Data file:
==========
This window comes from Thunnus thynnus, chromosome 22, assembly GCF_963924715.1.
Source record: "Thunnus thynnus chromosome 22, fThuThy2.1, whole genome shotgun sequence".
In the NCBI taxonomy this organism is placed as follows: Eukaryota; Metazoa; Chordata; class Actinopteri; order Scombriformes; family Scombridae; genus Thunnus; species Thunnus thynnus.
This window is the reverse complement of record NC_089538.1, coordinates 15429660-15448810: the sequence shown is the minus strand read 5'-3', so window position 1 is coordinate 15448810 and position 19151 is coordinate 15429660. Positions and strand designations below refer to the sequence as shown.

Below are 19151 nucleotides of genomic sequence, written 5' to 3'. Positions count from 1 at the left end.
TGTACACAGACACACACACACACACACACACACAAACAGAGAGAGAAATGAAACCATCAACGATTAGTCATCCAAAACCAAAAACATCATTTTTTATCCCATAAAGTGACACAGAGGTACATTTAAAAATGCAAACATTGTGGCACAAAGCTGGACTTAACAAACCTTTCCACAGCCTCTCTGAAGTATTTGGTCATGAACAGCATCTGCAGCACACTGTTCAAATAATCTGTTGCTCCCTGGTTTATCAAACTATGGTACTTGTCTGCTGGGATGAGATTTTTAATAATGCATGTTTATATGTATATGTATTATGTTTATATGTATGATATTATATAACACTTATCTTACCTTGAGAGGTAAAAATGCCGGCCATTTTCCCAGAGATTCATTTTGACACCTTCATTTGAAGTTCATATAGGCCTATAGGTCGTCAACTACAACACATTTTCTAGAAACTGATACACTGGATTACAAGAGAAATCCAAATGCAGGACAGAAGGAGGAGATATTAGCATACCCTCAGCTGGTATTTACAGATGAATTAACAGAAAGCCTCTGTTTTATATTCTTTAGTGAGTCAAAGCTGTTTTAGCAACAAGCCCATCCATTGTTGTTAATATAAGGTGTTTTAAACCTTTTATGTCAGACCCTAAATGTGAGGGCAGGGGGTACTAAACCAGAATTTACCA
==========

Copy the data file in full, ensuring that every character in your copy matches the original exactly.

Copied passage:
This window comes from Thunnus thynnus, chromosome 22, assembly GCF_963924715.1.
Source record: "Thunnus thynnus chromosome 22, fThuThy2.1, whole genome shotgun sequence".
In the NCBI taxonomy this organism is placed as follows: Eukaryota; Metazoa; Chordata; class Actinopteri; order Scombriformes; family Scombridae; genus Thunnus; species Thunnus thynnus.
This window is the reverse complement of record NC_089538.1, coordinates 15429660-15448810: the sequence shown is the minus strand read 5'-3', so window position 1 is coordinate 15448810 and position 19151 is coordinate 15429660. Positions and strand designations below refer to the sequence as shown.

Below are 19151 nucleotides of genomic sequence, written 5' to 3'. Positions count from 1 at the left end.
TGTACACAGACACACACACACACACACACACACAAACAGAGAGAGAAATGAAACCATCAACGATTAGTCATCCAAAACCAAAAACATCATTTTTTATCCCATAAAGTGACACAGAGGTACATTTAAAAATGCAAACATTGTGGCACAAAGCTGGACTTAACAAACCTTTCCACAGCCTCTCTGAAGTATTTGGTCATGAACAGCATCTGCAGCACACTGTTCAAATAATCTGTTGCTCCCTGGTTTATCAAACTATGGTACTTGTCTGCTGGGATGAGATTTTTAATAATGCATGTTTATATGTATATGTATTATGTTTATATGTATGATATTATATAACACTTATCTTACCTTGAGAGGTAAAAATGCCGGCCATTTTCCCAGAGATTCATTTTGACACCTTCATTTGAAGTTCATATAGGCCTATAGGTCGTCAACTACAACACATTTTCTAGAAACTGATACACTGGATTACAAGAGAAATCCAAATGCAGGACAGAAGGAGGAGATATTAGCATACCCTCAGCTGGTATTTACAGATGAATTAACAGAAAGCCTCTGTTTTATATTCTTTAGTGAGTCAAAGCTGTTTTAGCAACAAGCCCATCCATTGTTGTTAATATAAGGTGTTTTAAACCTTTTATGTCAGACCCTAAATGTGAGGGCAGGGGGTACTAAACCAGAATTTACCA